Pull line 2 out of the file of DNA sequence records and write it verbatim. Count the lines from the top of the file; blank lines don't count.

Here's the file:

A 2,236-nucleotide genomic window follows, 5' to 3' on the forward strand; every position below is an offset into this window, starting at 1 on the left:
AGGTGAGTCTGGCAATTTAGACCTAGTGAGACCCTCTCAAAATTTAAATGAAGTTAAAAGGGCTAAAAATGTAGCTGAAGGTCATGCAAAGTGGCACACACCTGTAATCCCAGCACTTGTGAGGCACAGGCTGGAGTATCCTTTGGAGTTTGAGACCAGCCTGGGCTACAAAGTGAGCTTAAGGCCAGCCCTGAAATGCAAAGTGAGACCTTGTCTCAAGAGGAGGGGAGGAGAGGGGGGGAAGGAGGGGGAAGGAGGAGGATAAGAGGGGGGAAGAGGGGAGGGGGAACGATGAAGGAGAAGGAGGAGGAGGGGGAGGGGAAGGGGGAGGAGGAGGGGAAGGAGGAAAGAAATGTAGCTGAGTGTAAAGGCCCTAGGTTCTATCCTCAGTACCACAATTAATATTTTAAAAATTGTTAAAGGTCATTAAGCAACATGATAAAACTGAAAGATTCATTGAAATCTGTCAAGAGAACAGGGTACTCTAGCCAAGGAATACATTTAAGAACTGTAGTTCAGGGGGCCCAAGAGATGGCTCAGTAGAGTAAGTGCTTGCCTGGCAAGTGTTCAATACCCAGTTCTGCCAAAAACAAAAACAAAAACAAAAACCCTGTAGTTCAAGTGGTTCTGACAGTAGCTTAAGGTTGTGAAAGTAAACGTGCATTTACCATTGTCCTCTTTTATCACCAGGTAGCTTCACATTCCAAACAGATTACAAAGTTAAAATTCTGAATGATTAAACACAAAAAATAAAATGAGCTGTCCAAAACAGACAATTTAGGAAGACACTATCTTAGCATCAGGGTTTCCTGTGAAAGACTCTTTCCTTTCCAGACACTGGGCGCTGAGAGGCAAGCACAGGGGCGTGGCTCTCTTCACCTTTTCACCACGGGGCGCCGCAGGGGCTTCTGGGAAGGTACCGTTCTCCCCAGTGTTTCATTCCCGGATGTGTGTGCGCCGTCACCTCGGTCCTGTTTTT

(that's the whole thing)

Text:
AGGTGAGTCTGGCAATTTAGACCTAGTGAGACCCTCTCAAAATTTAAATGAAGTTAAAAGGGCTAAAAATGTAGCTGAAGGTCATGCAAAGTGGCACACACCTGTAATCCCAGCACTTGTGAGGCACAGGCTGGAGTATCCTTTGGAGTTTGAGACCAGCCTGGGCTACAAAGTGAGCTTAAGGCCAGCCCTGAAATGCAAAGTGAGACCTTGTCTCAAGAGGAGGGGAGGAGAGGGGGGGAAGGAGGGGGAAGGAGGAGGATAAGAGGGGGGAAGAGGGGAGGGGGAACGATGAAGGAGAAGGAGGAGGAGGGGGAGGGGAAGGGGGAGGAGGAGGGGAAGGAGGAAAGAAATGTAGCTGAGTGTAAAGGCCCTAGGTTCTATCCTCAGTACCACAATTAATATTTTAAAAATTGTTAAAGGTCATTAAGCAACATGATAAAACTGAAAGATTCATTGAAATCTGTCAAGAGAACAGGGTACTCTAGCCAAGGAATACATTTAAGAACTGTAGTTCAGGGGGCCCAAGAGATGGCTCAGTAGAGTAAGTGCTTGCCTGGCAAGTGTTCAATACCCAGTTCTGCCAAAAACAAAAACAAAAACAAAAACCCTGTAGTTCAAGTGGTTCTGACAGTAGCTTAAGGTTGTGAAAGTAAACGTGCATTTACCATTGTCCTCTTTTATCACCAGGTAGCTTCACATTCCAAACAGATTACAAAGTTAAAATTCTGAATGATTAAACACAAAAAATAAAATGAGCTGTCCAAAACAGACAATTTAGGAAGACACTATCTTAGCATCAGGGTTTCCTGTGAAAGACTCTTTCCTTTCCAGACACTGGGCGCTGAGAGGCAAGCACAGGGGCGTGGCTCTCTTCACCTTTTCACCACGGGGCGCCGCAGGGGCTTCTGGGAAGGTACCGTTCTCCCCAGTGTTTCATTCCCGGATGTGTGTGCGCCGTCACCTCGGTCCTGTTTTT